A Canadian’s Perspective On Security Without A Gun


The following message if from “Just Another Canadian” who happened to comment on a Modern Survival Blog article with some very salient points regarding security and situational awareness. Enough so that I’ve posted it separately for your benefit.

I will comment further after his story…


Here is my story.

I live in a fairly sized city, population approx 750,000. Not large, not tiny. We have the highest violent crime rate in the country per capita. We have the highest murder rate in Canada, per capita. For nearly 10 years I worked with high risk youth. Many of whom were street kids and involved in gang life. I have a unique perspective on our situations in our city.

Because of my involvement with these individuals (and the local police, I needed them more times than I can count) I was always unlisted in the phone book. I’ve always been cautious. I watch over my shoulder. I pay attention to what goes on around me.

I had an incident several years ago where I was attacked by a client. It wasn’t pleasant but all in all it ended fairly well. I had training and had mentally played through this event in my head numerous times. I was prepared and educated. If I had had a gun I know it would not have gone well.

I spent the next two years convinced this individual would retaliate and I’ve been on my guard ever since. I’ve gone to counseling to get over that aspect of the “incident” and for the most part I’m better. What I realized is that I don’t have to be hyper vigilante. Just cautious. Nothing has changed. I’m still the same observant person I always was, but more cautious. I don’t take unnecessary risks. I watch what people are doing and how they are responding to what is going on around them.

We’re not allowed to carry guns on us here (though if we believe Michael Moore, we have a higher gun to person ratio per capita in Canada than the US. Must be all those hunters) so we are forced to be more creative in our personal protection plan. Fore I took self defense, non- violence training, and personal protection training. They all sound alike but are very different. The things that I have learned have helped to spot potential problems a mile away. I now know how to avoid a situation/ confrontation.

One of the best things that I have learned in my life is to be assertive and prepared mentally. Get over feeling rude. A well meaning person will understand. A person who is not so well meaning, who cares if s/he is taken aback?

Remember, your safety, whether on the street or in your home begins and ends with you. The best defense a person will ever have is a well laid out plan. If you feel the need to protect yourself with a gun, remember you may end up using it. It may end up being used against you.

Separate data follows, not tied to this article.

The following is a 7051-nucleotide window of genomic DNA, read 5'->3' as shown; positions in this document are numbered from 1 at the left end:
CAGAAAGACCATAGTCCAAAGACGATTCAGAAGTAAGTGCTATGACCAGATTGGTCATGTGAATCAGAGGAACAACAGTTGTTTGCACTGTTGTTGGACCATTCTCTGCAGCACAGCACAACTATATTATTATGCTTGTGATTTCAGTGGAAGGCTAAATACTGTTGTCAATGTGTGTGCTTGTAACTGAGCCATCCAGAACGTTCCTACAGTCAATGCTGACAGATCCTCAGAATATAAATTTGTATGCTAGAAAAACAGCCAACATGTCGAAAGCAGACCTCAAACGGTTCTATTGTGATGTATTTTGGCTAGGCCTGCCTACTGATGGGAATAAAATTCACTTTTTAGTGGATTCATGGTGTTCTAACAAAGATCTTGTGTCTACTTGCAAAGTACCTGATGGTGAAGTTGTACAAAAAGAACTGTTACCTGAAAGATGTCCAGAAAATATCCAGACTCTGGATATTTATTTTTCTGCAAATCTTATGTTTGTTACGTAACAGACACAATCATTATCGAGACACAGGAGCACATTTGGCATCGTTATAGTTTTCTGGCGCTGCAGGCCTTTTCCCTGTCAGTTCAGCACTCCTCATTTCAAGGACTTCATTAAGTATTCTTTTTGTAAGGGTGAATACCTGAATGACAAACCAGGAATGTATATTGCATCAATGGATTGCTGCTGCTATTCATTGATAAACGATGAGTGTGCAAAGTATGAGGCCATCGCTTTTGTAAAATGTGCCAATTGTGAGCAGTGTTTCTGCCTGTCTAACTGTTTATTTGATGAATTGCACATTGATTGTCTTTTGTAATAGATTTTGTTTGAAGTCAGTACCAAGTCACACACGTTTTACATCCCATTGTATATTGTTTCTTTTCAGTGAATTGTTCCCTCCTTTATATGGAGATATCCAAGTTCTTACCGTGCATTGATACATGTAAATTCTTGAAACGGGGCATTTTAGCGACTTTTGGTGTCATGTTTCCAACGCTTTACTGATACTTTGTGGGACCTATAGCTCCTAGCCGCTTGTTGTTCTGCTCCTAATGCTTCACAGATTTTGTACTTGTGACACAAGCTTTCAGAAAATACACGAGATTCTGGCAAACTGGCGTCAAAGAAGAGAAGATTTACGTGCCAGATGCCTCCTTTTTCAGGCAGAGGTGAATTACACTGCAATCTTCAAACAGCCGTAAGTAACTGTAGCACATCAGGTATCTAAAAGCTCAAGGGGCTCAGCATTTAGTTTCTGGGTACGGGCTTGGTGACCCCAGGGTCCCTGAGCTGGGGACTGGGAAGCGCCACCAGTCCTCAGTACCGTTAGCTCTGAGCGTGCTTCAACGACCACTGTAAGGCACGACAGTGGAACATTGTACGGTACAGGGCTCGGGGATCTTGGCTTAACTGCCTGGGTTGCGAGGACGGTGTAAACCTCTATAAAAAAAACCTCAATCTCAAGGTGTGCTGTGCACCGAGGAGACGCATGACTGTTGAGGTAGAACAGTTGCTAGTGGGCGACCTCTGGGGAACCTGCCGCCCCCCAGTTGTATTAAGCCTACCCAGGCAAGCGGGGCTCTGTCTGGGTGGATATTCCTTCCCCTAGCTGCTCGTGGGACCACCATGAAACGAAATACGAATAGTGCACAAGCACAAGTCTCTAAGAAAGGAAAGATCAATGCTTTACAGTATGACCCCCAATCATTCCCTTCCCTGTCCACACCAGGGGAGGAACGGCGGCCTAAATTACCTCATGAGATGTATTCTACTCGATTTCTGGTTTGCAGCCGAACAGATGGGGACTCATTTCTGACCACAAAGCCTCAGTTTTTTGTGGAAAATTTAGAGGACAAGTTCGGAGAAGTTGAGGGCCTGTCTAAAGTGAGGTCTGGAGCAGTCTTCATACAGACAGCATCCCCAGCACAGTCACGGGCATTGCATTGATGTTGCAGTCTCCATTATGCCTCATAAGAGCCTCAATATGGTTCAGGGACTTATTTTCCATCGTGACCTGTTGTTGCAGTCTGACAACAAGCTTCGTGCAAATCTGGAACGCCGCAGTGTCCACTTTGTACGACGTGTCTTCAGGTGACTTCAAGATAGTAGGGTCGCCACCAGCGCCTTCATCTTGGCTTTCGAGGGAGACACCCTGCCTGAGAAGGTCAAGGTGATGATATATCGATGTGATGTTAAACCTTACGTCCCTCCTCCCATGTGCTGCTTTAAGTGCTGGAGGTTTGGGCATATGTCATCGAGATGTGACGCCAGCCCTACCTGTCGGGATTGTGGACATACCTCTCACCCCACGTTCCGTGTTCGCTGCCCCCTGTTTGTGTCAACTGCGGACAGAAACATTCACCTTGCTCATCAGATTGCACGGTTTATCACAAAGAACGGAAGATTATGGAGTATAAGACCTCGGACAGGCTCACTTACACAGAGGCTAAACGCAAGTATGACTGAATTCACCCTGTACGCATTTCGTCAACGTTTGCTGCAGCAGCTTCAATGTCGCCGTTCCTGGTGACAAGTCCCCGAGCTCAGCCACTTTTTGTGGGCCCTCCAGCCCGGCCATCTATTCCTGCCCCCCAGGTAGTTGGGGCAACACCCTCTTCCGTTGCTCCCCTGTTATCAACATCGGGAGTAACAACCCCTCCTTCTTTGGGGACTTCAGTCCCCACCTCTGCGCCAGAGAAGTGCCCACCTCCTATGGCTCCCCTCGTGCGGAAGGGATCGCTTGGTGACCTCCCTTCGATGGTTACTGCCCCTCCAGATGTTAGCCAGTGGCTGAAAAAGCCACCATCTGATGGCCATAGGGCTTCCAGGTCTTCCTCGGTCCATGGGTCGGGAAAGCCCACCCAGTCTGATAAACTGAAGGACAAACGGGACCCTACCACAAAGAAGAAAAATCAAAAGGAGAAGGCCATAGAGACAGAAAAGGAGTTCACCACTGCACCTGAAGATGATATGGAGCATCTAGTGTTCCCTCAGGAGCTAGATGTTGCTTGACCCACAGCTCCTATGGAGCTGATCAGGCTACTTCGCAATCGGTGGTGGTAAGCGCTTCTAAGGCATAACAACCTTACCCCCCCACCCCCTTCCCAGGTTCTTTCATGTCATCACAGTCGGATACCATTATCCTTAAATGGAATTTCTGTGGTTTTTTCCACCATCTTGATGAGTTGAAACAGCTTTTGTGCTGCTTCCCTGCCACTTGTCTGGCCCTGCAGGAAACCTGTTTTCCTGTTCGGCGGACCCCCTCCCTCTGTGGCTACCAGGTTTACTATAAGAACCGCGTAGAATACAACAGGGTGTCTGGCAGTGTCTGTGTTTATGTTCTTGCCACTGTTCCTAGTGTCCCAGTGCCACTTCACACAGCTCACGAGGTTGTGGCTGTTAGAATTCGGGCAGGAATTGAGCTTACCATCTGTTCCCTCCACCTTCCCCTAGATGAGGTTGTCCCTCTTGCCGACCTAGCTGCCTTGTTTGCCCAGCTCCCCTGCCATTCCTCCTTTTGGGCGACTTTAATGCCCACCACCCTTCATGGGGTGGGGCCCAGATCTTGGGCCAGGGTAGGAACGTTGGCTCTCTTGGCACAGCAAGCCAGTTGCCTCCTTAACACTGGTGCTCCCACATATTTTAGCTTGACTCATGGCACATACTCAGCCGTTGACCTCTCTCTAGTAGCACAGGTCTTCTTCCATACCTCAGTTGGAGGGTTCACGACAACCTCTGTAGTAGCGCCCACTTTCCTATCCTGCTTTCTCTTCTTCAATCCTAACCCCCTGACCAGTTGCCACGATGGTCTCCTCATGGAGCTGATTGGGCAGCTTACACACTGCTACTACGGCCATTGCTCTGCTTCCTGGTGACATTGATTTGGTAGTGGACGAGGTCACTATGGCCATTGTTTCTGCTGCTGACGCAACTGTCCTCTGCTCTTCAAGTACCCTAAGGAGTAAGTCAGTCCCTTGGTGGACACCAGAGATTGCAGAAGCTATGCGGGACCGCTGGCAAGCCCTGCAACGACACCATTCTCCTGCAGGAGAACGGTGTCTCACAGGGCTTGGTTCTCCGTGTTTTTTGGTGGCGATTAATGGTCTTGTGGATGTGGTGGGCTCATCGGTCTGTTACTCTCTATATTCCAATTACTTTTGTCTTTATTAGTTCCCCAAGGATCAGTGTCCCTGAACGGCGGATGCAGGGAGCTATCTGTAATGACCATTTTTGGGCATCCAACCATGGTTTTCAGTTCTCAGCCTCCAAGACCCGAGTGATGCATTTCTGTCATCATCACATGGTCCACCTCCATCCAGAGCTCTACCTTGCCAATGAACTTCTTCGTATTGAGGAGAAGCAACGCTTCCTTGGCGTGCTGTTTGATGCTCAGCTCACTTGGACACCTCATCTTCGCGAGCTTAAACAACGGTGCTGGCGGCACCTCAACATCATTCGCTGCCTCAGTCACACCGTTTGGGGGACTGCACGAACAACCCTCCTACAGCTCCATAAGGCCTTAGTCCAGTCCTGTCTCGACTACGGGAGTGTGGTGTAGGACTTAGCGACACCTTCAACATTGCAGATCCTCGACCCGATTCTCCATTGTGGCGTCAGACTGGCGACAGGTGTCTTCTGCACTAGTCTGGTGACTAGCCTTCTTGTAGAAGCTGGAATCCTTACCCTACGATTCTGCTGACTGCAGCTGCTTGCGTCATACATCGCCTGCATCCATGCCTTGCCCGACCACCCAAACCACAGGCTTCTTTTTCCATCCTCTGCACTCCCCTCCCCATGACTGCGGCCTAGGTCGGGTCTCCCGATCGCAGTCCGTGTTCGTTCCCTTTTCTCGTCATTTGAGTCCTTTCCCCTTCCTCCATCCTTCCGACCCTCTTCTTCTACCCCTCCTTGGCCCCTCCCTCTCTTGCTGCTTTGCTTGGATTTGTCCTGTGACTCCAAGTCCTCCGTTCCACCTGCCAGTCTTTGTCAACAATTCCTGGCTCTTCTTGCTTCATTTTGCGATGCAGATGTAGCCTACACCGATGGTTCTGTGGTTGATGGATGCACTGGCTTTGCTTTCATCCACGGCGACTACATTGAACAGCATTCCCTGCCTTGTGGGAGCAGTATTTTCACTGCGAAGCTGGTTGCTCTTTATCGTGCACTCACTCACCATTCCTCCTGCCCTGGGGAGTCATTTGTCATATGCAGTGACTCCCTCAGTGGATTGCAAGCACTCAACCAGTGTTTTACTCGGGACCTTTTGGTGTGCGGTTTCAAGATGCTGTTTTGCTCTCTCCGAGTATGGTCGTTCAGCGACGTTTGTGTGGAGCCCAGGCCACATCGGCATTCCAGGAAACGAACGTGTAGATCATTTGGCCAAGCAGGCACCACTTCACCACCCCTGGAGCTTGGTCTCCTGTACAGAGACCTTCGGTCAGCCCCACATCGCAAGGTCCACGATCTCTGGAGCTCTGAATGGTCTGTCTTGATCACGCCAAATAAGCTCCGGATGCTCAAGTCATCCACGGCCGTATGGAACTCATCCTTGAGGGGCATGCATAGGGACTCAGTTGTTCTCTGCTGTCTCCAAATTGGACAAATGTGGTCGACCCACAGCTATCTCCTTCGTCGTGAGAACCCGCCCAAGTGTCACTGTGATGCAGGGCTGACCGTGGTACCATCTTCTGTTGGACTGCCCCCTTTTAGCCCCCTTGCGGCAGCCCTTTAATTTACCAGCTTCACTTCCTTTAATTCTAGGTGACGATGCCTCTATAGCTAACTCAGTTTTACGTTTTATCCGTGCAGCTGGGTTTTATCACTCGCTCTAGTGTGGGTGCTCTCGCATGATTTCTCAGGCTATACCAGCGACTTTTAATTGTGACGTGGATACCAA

I’m not going to say right or wrong. But if you are truly so worried that you feel a gun is your only choice, take additional courses on self protection so that you will know all your options and understand all of them before you get to the point of needing to fire.

Please know that not all Canadians live in a “our world is sunshine and rainbows” kind of place. I for one see the everyday violence that goes on around me. I know that my city is not a safe place. But I am choosing to be smarter than my attackers and not be a victim through training and self awareness and situational awareness.

For the record, if I lived in the country in the middle of no-man’s land I would certainly have a gun at the ready.

[Ken adds:]

“I don’t take unnecessary risks. I watch what people are doing and how they are responding to what is going on around them.”

This is key in survival… not taking unnecessary risks. If they’re necessary, then so be it. But most (risks) in my estimation, probably are not (necessary). Survival security, to an extent is about blending in with the background while steering around potential areas of conflict.

“We’re not allowed to carry guns on us here…so we are forced to be more creative”

This emphasizes yet another very important and primary aspect to survival… adaptability. You make do with the resources at your disposal. You find another way to accomplish your goals. In this case, self defense.

“The things that I have learned have helped to spot potential problems a mile away. I now know how to avoid a situation/ confrontation.”

Spotting potential problems a mile away, exemplifies situational awareness. This is it folks… regarding personal security… being aware of what’s going on around you, and from a distance (instead of burying your head in your iPhone while texting, etc.) This awareness (and recognition of what REALLY is happening) will allow you to make decisions as to how and handle it… go around, turn around, confront, etc.

To: “Just Another Canadian”
Message: You’re right on. Thanks for the comment.


  1. glad you made the points…good ones.

    maybe it is why here is Canada there is a fairly strong tradition of Big Dogs….They can be quite helpful.

    re security…don’t know if this happens in the states, but up here we seem to be inundated with telephone solicitors offering us
    -free installation of home alarms
    -free inspection of my furnace

    to all of these I say some version of “already have one”.

    I hope no one ever admits to these characters they do not have an alarm, or lets them in for a look around so they can case the place?